We can’t control the other teams, we can’t control the kinds of kids that end up on our teams, but as adults we take responsibility for our actions. That means setting a perfect example as far as sportsmanship goes. Since we only allow adults to coach and adults are old enough to know that youth football is NOT life and death and that the example they set is more important than arguing about a call that will not be overturned, we should expect no less. If a coach can not control his emotions in this area it’s strike one, two and three, no matter how well he does in the other areas, game is over, send him on his way. We all suffer from bad calls from time to time, it is part of the game that we all must both expect and overcome, like a bad snap, fumble or interception.

Football practices just aren’t fun if they aren’t organized. The football teams that I have studied that did well every year, had highly organized practices. They all had written practice plans that all of the coaches were working off of. There was no panic, but there was a sense of urgency and a quick pace at their practices. Their practices were also fun, they had drills that were fun that the kids were really getting into. The coaches felt confident and even joked around a bit as long as it did not slow the practice down.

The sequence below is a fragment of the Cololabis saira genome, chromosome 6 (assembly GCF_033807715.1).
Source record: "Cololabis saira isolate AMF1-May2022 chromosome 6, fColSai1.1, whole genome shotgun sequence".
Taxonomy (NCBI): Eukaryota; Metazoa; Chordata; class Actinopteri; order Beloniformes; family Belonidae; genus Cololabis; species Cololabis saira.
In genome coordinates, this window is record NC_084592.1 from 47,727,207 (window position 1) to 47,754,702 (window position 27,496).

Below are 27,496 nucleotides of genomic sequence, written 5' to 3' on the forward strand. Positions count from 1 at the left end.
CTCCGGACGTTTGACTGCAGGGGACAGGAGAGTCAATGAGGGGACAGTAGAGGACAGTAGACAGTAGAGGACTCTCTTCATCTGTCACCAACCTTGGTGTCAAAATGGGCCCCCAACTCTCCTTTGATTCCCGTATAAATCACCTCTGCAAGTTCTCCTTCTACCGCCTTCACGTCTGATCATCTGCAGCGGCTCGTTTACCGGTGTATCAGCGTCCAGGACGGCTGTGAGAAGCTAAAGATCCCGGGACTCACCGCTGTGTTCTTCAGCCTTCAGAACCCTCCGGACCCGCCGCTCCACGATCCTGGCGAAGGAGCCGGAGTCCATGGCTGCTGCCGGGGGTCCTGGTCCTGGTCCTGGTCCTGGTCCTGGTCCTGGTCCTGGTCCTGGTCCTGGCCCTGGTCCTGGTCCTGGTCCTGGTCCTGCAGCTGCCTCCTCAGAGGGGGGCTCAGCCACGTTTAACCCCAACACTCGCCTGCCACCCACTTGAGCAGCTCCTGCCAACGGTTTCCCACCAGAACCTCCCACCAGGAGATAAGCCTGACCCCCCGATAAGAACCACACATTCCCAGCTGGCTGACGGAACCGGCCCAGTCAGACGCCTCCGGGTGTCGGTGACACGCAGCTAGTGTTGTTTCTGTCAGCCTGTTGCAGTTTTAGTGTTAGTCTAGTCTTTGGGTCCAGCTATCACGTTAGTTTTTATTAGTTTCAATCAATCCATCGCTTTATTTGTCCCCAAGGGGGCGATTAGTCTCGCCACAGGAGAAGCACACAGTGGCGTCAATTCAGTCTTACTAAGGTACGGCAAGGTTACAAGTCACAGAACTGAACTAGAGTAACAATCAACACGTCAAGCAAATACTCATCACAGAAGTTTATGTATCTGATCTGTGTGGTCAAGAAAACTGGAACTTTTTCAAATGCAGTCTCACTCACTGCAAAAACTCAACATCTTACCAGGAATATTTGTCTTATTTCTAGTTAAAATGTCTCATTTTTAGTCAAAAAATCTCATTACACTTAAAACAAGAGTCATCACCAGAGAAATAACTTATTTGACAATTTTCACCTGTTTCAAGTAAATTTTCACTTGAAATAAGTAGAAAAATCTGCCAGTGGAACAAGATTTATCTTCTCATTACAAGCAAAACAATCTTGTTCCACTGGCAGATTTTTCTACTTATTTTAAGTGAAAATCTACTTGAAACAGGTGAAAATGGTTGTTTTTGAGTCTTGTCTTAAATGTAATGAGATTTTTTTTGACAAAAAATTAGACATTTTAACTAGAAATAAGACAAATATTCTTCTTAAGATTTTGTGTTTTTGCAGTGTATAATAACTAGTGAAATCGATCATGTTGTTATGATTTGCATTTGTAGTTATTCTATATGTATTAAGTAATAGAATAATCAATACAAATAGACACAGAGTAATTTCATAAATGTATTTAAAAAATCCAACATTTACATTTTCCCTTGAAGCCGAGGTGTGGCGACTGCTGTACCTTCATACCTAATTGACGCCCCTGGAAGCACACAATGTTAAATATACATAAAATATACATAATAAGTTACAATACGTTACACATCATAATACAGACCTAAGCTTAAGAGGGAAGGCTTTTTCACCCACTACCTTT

Playing Time:
Playing time is a privilege that can be taken away from those that do not attend practices or meet other agreed upon criteria. It is where character is revealed in coaches. If a player is not meeting attendance or other criteria (like grades) he should be benched regardless of impact on the team. Your players, that player and the parents will respect you for it.

I don’t believe that all players should play the same amount of time regardless of ability. If player A is better than player B and player A is meeting all the teams standards, he deserves to play more than player B. However, I also believe player B should get playing time in the game regardless of game circumstances. I set internal minimum play standards for each of my teams based on team size before each season. It may be 8 plays , it may be 16, whatever I set, I stick to no matter what. We get very aggressive and creative to make sure each deserving player gets his “plays”.

The goody goody coach:
This is everybody’s best buddy, the nice guy who rarely if ever wins a game. He just lines the kids up and rotates everyone into a different position all the time. His practices are poorly organized, his mantra is have fun. I promise you, the kids are not having much fun losing every game and not knowing what they are supposed to do. If the parents goal is to have a babysitter for 4-6 hours per week, he’s great, if you want your kids to have fun and learn the game, he’s a poor choice.